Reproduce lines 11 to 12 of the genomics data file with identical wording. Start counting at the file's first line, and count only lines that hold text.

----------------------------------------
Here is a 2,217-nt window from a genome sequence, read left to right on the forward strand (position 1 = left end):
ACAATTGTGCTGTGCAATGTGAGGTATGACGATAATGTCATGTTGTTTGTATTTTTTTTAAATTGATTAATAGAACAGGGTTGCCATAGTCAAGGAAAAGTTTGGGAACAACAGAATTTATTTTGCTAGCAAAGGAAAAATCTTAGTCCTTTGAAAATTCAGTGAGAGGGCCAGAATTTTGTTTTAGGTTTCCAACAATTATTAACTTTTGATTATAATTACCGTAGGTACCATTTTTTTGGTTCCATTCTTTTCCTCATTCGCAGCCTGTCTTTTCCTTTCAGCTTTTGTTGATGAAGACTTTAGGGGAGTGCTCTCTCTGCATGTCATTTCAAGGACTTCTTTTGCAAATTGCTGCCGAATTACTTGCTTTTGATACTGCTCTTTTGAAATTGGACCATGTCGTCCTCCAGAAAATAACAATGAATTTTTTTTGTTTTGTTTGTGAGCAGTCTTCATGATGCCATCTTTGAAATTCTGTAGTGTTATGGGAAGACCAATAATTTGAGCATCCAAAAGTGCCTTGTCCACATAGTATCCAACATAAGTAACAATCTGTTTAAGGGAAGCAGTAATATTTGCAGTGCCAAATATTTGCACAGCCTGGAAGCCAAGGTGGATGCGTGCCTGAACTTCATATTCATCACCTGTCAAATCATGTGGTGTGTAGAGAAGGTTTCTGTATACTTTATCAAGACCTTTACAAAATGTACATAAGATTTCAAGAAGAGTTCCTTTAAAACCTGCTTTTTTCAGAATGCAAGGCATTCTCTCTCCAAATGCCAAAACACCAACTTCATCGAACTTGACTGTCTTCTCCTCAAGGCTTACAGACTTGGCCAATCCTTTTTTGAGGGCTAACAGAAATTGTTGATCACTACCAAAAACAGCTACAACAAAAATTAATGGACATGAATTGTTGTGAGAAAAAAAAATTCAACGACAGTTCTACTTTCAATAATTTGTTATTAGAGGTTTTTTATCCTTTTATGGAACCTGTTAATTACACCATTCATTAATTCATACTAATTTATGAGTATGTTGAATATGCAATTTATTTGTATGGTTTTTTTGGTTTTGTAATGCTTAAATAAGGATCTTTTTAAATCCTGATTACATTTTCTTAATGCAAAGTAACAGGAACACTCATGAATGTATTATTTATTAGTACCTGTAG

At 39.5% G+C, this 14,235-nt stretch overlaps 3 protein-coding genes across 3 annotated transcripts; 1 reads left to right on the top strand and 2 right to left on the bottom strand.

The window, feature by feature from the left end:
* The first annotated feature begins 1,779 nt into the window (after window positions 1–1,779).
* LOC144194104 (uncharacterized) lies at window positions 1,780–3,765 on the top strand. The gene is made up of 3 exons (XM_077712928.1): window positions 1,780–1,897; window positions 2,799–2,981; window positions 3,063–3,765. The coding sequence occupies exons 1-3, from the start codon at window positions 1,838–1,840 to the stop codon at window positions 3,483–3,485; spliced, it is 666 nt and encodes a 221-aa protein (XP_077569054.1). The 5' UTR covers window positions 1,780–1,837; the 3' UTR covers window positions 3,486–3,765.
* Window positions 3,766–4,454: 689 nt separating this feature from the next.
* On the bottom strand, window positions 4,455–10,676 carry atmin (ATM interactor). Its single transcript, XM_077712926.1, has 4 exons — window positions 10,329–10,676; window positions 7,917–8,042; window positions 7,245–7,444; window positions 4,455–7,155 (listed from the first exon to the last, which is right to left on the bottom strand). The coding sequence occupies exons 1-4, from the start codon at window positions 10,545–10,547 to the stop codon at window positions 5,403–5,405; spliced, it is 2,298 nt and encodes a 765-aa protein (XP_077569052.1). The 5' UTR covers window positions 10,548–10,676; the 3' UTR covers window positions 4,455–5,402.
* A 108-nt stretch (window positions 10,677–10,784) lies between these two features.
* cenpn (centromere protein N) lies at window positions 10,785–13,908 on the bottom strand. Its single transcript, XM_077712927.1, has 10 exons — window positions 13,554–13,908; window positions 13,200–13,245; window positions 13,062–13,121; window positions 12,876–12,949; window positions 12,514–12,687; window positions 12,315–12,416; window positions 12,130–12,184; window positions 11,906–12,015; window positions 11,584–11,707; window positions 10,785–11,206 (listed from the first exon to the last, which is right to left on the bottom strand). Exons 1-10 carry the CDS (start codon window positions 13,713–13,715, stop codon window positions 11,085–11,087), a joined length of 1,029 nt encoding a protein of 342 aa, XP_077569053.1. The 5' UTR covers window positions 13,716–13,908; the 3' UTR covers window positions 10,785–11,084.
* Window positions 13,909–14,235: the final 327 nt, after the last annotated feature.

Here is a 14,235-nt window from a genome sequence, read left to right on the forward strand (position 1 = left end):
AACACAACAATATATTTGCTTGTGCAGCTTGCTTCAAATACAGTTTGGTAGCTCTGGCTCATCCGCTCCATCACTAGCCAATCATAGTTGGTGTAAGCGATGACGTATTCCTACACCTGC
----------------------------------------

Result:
* Window positions 13,909–14,235: the final 327 nt, after the last annotated feature.

Here is a 14,235-nt window from a genome sequence, read left to right on the forward strand (position 1 = left end):